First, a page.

SINGAPORE (The Straits Times/Asia News Network): Since the start of December, at least 469 people have fallen prey to phishing scams involving OCBC Bank, with reported losses totalling at least S$8.5 million.
Most of the amount was lost over the past two weeks, said the police in a media release on Thursday evening (Dec 30).
Victims received unsolicited SMSes purporting to be from the bank, claiming there were issues with their banking accounts and they had to click on a link given in the message to resolve the issue.
The link led to fake bank websites and victims were asked to key in their iBanking account login details.
They discovered that they had been scammed when they received notifications that there were unauthorised transactions in their bank accounts.
"Once the funds have been fraudulently transferred out of the victim's bank account, it would be challenging and difficult to recover the stolen monies," said the police.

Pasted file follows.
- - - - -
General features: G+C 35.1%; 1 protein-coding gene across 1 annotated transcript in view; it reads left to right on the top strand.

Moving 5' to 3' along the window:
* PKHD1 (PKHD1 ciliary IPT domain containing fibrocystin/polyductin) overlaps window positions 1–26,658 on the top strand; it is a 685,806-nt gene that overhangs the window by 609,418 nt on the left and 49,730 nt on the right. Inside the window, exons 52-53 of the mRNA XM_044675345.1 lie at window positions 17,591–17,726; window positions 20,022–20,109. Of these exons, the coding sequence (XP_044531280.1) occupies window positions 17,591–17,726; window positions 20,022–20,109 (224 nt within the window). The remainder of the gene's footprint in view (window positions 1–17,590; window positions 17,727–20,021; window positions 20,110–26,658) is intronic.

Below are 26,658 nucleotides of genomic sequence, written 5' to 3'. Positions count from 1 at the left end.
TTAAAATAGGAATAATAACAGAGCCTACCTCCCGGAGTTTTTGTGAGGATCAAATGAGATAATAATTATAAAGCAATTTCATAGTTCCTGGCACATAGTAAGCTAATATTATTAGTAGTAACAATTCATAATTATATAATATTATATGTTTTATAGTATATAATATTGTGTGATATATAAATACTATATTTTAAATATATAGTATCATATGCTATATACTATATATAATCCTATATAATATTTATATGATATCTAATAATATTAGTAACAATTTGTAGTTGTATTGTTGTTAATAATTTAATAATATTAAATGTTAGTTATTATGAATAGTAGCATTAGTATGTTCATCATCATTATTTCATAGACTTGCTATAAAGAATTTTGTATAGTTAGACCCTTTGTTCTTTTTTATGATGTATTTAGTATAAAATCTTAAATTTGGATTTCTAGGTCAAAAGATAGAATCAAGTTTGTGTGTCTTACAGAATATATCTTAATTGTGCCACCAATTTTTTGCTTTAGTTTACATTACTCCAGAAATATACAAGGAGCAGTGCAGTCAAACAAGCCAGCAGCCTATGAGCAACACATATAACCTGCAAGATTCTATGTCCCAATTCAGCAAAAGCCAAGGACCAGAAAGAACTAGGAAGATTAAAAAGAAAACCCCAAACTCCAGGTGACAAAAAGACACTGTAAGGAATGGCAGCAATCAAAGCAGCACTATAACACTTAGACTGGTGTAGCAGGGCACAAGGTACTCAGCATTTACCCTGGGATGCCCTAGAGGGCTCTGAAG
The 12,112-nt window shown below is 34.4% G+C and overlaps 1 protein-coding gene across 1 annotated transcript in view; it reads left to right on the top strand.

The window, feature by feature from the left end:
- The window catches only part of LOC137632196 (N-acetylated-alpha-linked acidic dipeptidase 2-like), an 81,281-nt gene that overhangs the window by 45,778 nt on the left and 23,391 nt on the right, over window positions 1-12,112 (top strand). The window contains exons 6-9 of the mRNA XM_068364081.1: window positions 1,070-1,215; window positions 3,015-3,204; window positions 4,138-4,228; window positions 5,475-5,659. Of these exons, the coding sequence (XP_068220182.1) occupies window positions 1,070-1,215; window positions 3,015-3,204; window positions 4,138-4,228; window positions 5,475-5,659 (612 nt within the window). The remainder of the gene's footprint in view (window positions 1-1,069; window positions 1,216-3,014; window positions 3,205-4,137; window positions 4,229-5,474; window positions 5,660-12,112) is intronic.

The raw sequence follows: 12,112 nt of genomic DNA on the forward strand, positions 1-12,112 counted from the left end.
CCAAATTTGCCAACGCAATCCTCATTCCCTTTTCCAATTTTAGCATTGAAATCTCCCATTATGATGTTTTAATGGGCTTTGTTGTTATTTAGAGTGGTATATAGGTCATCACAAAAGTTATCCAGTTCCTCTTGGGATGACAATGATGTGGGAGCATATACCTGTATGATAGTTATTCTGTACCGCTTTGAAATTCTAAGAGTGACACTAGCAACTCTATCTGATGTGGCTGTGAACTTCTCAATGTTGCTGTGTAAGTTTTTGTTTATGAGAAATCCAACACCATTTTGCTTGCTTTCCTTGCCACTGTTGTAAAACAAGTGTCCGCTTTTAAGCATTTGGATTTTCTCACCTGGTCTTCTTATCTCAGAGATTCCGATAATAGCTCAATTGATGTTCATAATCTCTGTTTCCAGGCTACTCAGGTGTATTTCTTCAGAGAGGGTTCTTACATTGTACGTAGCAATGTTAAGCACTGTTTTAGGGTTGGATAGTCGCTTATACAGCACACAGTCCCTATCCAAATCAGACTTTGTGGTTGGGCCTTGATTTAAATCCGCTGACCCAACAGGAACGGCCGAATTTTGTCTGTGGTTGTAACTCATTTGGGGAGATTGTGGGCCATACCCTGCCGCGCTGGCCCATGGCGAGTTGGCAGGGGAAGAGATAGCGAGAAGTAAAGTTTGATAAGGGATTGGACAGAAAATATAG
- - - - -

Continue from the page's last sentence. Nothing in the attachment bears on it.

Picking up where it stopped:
They added that OCBC Bank has warned its customers about the phishing SMSes via several channels, including its online banking platforms, social media page and media advisories.
Having seen an increase in such phishing scams, the police are urging the public to follow crime prevention measures.
First, do not click on dubious URL links provided in unsolicited text messages. OCBC will not send SMSes containing bit.ly links.
Second, always verify the authenticity of the information with the official website or sources.
Third, never disclose your personal or Internet banking details and one-time password to anyone.
Lastly, fraudulent transactions should be reported to your bank immediately.
The police urge anyone with information relating to such crimes to call their hotline at 1800-255-0000, or submit it online. Those who require urgent police assistance should dial 999.
OCBC's advice to customers
- The bank will never send an SMS to inform customers about account closures or being locked out of their account.
- It will not send an SMS with a link to reactivate accounts.
- Do not click on links in an SMS. Instead, access only the bank's portal via its mobile banking app or its website.
- Do not divulge banking login credentials or one-time passwords to anyone, or key such confidential information into unverified Webpages.
- Customers who are in doubt about the authenticity of any SMSes received are advised to contact OCBC at 6363-3333.